World Bank: Vietnam’s GDP to grow 6.8 percent this year


The World Bank (WB) predicts Vietnam’s GDP growth this year at 6.8 percent in its East Asia Pacific Economic Update released on October 4, compared to the 6.5-percent projection last April.

According to the report, Vietnam’s economy continues to perform well, propelled by the sustained global recovery and continued domestic reforms. Robust growth is boosting job creation and income growth, leading to broad-based welfare gains and poverty reduction.

Despite improved short-term prospects, external and domestic risks and longer-term challenges remain. These include risks of global financial volatility and rising protectionism as well as domestic vulnerabilities associated with remaining banking sector weaknesses, elevated public debt and limited fiscal space, and subdued productivity growth.

Vietnam’s medium-term outlook has improved further, the WB said, adding that real GDP is now projected to expand by 6.8 percent in 2018 (up from 6.5 percent in the previous projection) before moderating to 6.6 percent in 2019 and 6.5 percent in 2020 due to the envisaged cyclical moderation of global demand.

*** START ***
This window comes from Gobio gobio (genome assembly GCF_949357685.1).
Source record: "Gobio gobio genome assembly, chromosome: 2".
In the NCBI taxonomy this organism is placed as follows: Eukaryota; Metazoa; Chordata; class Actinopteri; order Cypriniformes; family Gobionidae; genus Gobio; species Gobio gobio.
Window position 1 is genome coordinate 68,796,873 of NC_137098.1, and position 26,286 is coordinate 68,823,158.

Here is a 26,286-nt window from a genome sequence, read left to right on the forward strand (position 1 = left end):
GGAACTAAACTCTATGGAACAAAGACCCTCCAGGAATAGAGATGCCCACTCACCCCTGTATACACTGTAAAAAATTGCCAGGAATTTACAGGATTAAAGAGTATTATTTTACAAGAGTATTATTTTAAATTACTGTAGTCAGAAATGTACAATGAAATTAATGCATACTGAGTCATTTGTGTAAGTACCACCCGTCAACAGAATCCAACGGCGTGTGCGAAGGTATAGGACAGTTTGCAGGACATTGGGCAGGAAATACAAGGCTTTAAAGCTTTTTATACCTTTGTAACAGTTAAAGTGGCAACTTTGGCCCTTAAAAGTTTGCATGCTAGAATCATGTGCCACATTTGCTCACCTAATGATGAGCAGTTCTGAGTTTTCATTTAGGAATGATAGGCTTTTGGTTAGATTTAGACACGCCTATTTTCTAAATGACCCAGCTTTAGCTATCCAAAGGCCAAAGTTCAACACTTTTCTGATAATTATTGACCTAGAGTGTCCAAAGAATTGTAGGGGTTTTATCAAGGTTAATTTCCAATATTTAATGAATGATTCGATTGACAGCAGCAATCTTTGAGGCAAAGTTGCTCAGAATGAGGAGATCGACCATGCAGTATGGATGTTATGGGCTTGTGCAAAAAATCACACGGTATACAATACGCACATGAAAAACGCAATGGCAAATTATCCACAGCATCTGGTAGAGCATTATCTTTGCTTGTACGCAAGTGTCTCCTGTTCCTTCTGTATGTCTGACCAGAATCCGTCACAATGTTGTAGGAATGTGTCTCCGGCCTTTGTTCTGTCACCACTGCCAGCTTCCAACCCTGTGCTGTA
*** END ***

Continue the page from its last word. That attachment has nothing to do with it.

The WB expects the country’s inflation to remain around the 4-percent government target, predicated on some tightening of the monetary stance to counter price pressures emanating from domestic input price pressures and rising global commodity prices.

It recommends Vietnamese policymakers take advantage of the favourable economic environment to push ahead with policies that increase macroeconomic resilience and lay the foundation for sustained growth in the future.

The Update said prudent macroeconomic policies should be accompanied by continued focus on comprehensive and deep structural reforms, including regulatory reforms to remove barriers to and reduce the cost of private sector activity, human capital and high-quality infrastructure investments, and further reforms to enhance productivity of the State-owned enterprise sector.

Several provinces in Vietnam have been affected by storms and flooding recently. Thus, investing in climate change mitigation measures remains a priority for reducing households’ vulnerability to shocks, according to the WB.

Source : / World Bank

Photo : World Bank